Sunday, October 1, 2017

A Hundred Billion Trillion Stars, by Seth Fishman & Isabel Greenberg (ages 6-9)--and more crazy awesome enormous numbers!

How do you help kids gain a sense of what numbers really mean? At first, you help them count all the things around them. But what happens when you're trying to help them understand bigger numbers? And then how do you move onto truly enormous numbers? Seth Fishman makes number sense and estimating so much fun with his terrific picture book A Hundred Billion Trillion Stars.
A Hundred Billion Trillion Stars
by Seth Fishman
illustrated by Isabel Greenberg
Greenwillow / HarperCollins, 2017
Amazon / Public library
ages 6-9
Fishman helps kids get a sense of just how crazy awesome enormous numbers can be. He begins with the sun, explaining that it's just one star among "(maybe) 100,000,000,000,000,000,000,000 stars." And he even helps readers know how to say this outrageously large number, putting the words "a hundred billion trillion" down in the corner.

As he tours the universe and our world, looking at different huge numbers, he serves up a smorgasbord of examples. There are 7,500,000,000 people on Earth and 10 quadrillion ants. "The strange thing is that seven billion five hundred million humans weigh about the same as ten quadrillion ants." (OMG!!!) And 420 million kids or dogs lined up head to toe would circle the Earth about 10 times (that's 240,000 miles).

He keeps bringing examples back to kids, with a particular focus on the kid audience. Terrific, diverse kids and families fill the illustrations. Definitely read the author's note aloud to kids -- it talks about how Fishman estimated these numbers and why estimates are so important. Have fun watching this trailer:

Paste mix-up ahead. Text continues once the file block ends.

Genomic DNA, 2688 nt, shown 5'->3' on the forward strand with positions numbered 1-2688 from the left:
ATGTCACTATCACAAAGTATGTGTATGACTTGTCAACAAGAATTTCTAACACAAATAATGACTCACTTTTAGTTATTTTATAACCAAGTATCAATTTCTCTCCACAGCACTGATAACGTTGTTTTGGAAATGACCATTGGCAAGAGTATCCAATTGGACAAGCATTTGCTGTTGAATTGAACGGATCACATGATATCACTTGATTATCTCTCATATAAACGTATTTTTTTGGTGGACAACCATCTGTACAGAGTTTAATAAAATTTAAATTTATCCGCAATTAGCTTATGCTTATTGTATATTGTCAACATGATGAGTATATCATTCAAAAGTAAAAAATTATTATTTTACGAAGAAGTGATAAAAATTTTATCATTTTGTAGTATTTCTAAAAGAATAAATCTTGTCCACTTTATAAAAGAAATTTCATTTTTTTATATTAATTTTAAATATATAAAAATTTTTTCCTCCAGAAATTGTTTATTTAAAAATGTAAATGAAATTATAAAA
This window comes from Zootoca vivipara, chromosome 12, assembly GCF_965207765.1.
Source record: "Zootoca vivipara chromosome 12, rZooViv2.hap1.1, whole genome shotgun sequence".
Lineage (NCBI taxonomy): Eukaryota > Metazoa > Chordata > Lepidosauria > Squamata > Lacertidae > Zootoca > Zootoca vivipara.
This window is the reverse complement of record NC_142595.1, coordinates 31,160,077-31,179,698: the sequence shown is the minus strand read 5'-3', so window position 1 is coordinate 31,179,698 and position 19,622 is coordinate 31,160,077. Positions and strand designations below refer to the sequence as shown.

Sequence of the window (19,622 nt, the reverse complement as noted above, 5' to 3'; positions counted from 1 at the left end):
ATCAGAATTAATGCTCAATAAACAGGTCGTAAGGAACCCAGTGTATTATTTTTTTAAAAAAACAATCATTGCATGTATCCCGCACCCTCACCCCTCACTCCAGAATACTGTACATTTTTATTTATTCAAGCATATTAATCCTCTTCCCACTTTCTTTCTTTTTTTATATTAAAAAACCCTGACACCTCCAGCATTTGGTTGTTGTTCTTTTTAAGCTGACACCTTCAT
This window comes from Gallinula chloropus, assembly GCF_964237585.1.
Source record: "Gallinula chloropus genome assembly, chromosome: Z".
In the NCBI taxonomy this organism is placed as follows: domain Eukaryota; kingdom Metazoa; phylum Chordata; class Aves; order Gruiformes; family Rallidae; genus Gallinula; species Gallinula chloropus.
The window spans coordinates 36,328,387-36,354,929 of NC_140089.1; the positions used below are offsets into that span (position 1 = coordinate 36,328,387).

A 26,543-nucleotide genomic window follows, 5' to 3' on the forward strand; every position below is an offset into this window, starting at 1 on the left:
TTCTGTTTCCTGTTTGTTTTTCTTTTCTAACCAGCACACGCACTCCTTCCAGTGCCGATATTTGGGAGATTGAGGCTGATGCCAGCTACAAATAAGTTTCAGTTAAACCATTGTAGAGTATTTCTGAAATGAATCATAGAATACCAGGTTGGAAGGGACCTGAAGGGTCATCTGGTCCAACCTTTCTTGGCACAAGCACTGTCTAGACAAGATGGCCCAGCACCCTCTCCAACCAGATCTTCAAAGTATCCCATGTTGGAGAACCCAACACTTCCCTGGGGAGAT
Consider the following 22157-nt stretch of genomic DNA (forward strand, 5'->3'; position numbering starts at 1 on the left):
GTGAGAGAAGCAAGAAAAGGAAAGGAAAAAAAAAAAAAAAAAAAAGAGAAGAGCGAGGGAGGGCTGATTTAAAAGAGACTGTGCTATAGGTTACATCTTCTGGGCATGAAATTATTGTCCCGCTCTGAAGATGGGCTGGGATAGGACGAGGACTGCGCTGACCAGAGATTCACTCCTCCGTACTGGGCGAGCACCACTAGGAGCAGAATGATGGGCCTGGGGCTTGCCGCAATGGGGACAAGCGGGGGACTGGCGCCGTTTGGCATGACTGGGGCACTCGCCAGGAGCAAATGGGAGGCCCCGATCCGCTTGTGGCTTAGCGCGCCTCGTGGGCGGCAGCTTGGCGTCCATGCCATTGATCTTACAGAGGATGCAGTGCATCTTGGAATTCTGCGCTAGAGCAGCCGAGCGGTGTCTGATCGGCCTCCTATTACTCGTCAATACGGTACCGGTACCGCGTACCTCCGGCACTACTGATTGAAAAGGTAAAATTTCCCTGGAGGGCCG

Here are a few other math books I enjoy sharing that give kids a sense of enormous numbers:

How Many Jelly Beans?, by Andrea Menotti and Yancey Labat (Chronicle, 2012). My students love this candy-focused counting book that starts off small and ends with a giant fold-out to help them visualize a million jelly beans. I mean, how many kids can relate to the question, "Can you really have too many jelly beans?"

How Much Is a Million?, by David M. Schwartz and Steven Kellogg (Collins, 1985). Marvelossissimo the Mathematical Magician helps kids get a sense of big numbers. "If one million kids climbed onto one another's shoulders, they would be...farther up than airplanes can fly." While human tower with a billion kids "would stand up past the moon." A classic in school and classroom libraries everywhere.

Millions, Billions and Trillions: Understanding Big Numbers, by David Adler and Edward Miller (Holiday House, 2013). Adler builds up a systematic, gradual sense of how to visualize big numbers by using concrete examples kids can relate to. To imagine what a million might look like, kids are asked to pour 1/4 cup of sugar onto black construction paper to see "about one million granules." He helps kids imagine one billion by starting with looking at how many hairs are on a typical human's head: one hundred thousand. If you looked at ten thousand people's heads, you would see about one billion hairs!

The review copy was kindly sent by the publisher, HarperCollins. If you make a purchase using the Amazon links on this site, a small portion goes to Great Kid Books. Thank you for your support.

©2017 Mary Ann Scheuer, Great Kid Books

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